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50/50 an honest, emotional look at cancers impact
Film Review-50-50-ref
Seth Rogen, right, reacts to what Joseph Gordon-Levitt tells him in “50/50.”


Starring: Joseph Gordon-Levitt, Seth Rogen, Anna Kendrick, Bryce Dallas Howard, Anjelica Huston
Rated: R for language, sexual content and some drug use
Runtime: 1 hour, 39 minutes
Bottom line: One of the year's best


"50/50," which the marketing has told us is about a young man with cancer, opens with a point of view shot of a jogger choosing music on his iPod, which in a way says it all. This is a movie about how the iPod generation handles a disease that strikes terror in the hearts of every sentient adult.

Specifically, it's about Adam (Joseph Gordon-Levitt), a repressed, 27-year old public radio journalist who is not what we would call a likely candidate to get cancer.

He doesn't drink, smoke, drive a car or even cross the street against the light - even when no cars are around. So his denial upon being diagnosed is especially understandable. In Adam's mind, cancer was simply not a possibility.

Kyle (Seth Rogen), Adam's best friend, is no more equipped to handle the situation. When Adam tells him the news, Kyle nearly vomits and wants to see a picture of the tumor. He simply can't grasp it.

Nor can Adam's girlfriend, Rachael (Bryce Dallas Howard). Their relationship has just reached the point where Adam sets aside a drawer in his house for some of Rachael's things, and now she is expected to drive him to chemotherapy, cook and clean and endure nights when Adam can't stray far from the toilet.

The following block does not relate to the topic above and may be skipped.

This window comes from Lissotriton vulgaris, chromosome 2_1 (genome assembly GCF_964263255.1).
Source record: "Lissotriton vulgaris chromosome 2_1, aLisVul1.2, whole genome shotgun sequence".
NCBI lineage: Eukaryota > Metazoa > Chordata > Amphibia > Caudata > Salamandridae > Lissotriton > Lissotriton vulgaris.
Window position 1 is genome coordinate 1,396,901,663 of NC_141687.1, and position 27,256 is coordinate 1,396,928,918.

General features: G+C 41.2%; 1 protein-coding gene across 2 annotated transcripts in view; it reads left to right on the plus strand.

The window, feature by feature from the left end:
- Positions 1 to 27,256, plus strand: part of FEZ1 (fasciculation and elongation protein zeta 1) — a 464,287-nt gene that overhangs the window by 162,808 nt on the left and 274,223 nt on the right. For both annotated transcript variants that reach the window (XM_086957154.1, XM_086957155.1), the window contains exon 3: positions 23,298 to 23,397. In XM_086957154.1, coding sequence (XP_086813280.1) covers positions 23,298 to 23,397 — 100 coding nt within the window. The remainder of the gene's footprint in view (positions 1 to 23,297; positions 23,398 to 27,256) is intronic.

Rachael comes off as frigid and heartless (unfortunately for Howard, she is becoming typecast as this character), but I couldn't help feeling a little sorry for her, too.

Adam's mother, Diane (Anjelica Huston), responds to the news of Adam's cancer with near hysteria, which doesn't help, either.

But Diane is also a layered character. Adam's father (Serge Houde) suffers from Alzheimer's disease, so Diane's life consists of little else besides caring for a husband who can't remember who she is. And now her son has cancer and won't return her calls.

Soon after diagnosis, Adam begins seeing a hospital psychologist, a doctoral student named Katherine (Anna Kendrick) who is a few years younger than he.

Theirs is not the typical doctor-patient relationship, as Katherine is still learning on the job (Adam is her third patient) and there is an obvious spark between them.

Typical of his generation, Adam does his best to take everything in stride, holding off the host of anxieties building beneath the surface.

All emotional dams must eventually break, though, and when Adam's fear and anger finally overflow, Gordon-Levitt and Kendrick turn in an incredibly touching scene.

Yet that scene is merely a prelude to another that had me crying in a movie theater for the first time in years.

Screenwriter Will Reiser is a cancer survivor himself, and it shows. The writing has an authenticity rarely found in mainstream movies.

Director Jonathan Levine, who made a splash a few years ago with "The Wackness," captures the honesty of Reiser's writing perfectly. The entire cast and crew, particularly Gordon-Levitt, Kendrick and Huston, will be Oscar candidates.

Rogen plays his usual foul-mouthed yet well-intentioned character, and even that works.

Kyle is too young to know how to handle all of this gracefully. He wants to help Adam experience life for as long as possible, and his joking takes on a nervous desperation that is surprisingly moving.

With Jonah Hill's performance in "Moneyball" and Rogen's here, it seems the Apatow ensemble are growing up, which is a very good thing.

"50/50" is being marketed as a "comedic account" of Adam's cancer battle, but the movie is equal parts comedy and drama. It pulls off a rather amazing transition from the kind of humor found in "Knocked Up" and "Pineapple Express" to raw, sincere heartbreak.

It never condescends or takes the subject matter lightly. I can't imagine cancer survivors will watch this and feel like their real struggles have somehow been belittled.

Those cancer survivors also know that laughter is the best medicine. That saying is definitely a cliché, but in this case it is true.

Jeff Marker is a media studies professor at Gainesville State College.